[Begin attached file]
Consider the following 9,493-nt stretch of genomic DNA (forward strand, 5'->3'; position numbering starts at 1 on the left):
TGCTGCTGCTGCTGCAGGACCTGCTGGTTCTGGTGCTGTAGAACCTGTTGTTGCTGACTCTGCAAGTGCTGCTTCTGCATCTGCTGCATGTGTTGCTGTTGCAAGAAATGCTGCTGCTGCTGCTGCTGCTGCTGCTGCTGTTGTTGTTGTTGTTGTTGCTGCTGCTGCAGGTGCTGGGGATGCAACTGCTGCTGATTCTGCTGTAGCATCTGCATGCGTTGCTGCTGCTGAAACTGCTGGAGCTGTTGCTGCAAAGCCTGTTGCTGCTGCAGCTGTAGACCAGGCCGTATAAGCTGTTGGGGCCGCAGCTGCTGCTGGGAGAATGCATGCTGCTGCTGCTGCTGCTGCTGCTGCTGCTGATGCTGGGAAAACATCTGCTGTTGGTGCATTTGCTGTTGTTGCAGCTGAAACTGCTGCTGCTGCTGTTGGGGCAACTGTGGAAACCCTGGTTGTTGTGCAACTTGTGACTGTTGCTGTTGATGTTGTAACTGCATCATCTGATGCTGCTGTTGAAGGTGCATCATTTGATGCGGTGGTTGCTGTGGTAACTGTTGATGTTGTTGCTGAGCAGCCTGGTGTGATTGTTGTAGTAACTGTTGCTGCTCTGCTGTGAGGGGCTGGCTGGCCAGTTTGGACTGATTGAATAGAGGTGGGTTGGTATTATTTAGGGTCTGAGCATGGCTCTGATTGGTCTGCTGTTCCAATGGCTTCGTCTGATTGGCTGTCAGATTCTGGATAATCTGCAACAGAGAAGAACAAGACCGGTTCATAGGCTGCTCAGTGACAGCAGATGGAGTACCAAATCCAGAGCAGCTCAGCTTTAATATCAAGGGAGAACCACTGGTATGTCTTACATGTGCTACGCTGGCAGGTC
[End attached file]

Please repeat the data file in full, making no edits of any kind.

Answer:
Consider the following 9,493-nt stretch of genomic DNA (forward strand, 5'->3'; position numbering starts at 1 on the left):
TGCTGCTGCTGCTGCAGGACCTGCTGGTTCTGGTGCTGTAGAACCTGTTGTTGCTGACTCTGCAAGTGCTGCTTCTGCATCTGCTGCATGTGTTGCTGTTGCAAGAAATGCTGCTGCTGCTGCTGCTGCTGCTGCTGCTGTTGTTGTTGTTGTTGTTGCTGCTGCTGCAGGTGCTGGGGATGCAACTGCTGCTGATTCTGCTGTAGCATCTGCATGCGTTGCTGCTGCTGAAACTGCTGGAGCTGTTGCTGCAAAGCCTGTTGCTGCTGCAGCTGTAGACCAGGCCGTATAAGCTGTTGGGGCCGCAGCTGCTGCTGGGAGAATGCATGCTGCTGCTGCTGCTGCTGCTGCTGCTGCTGATGCTGGGAAAACATCTGCTGTTGGTGCATTTGCTGTTGTTGCAGCTGAAACTGCTGCTGCTGCTGTTGGGGCAACTGTGGAAACCCTGGTTGTTGTGCAACTTGTGACTGTTGCTGTTGATGTTGTAACTGCATCATCTGATGCTGCTGTTGAAGGTGCATCATTTGATGCGGTGGTTGCTGTGGTAACTGTTGATGTTGTTGCTGAGCAGCCTGGTGTGATTGTTGTAGTAACTGTTGCTGCTCTGCTGTGAGGGGCTGGCTGGCCAGTTTGGACTGATTGAATAGAGGTGGGTTGGTATTATTTAGGGTCTGAGCATGGCTCTGATTGGTCTGCTGTTCCAATGGCTTCGTCTGATTGGCTGTCAGATTCTGGATAATCTGCAACAGAGAAGAACAAGACCGGTTCATAGGCTGCTCAGTGACAGCAGATGGAGTACCAAATCCAGAGCAGCTCAGCTTTAATATCAAGGGAGAACCACTGGTATGTCTTACATGTGCTACGCTGGCAGGTC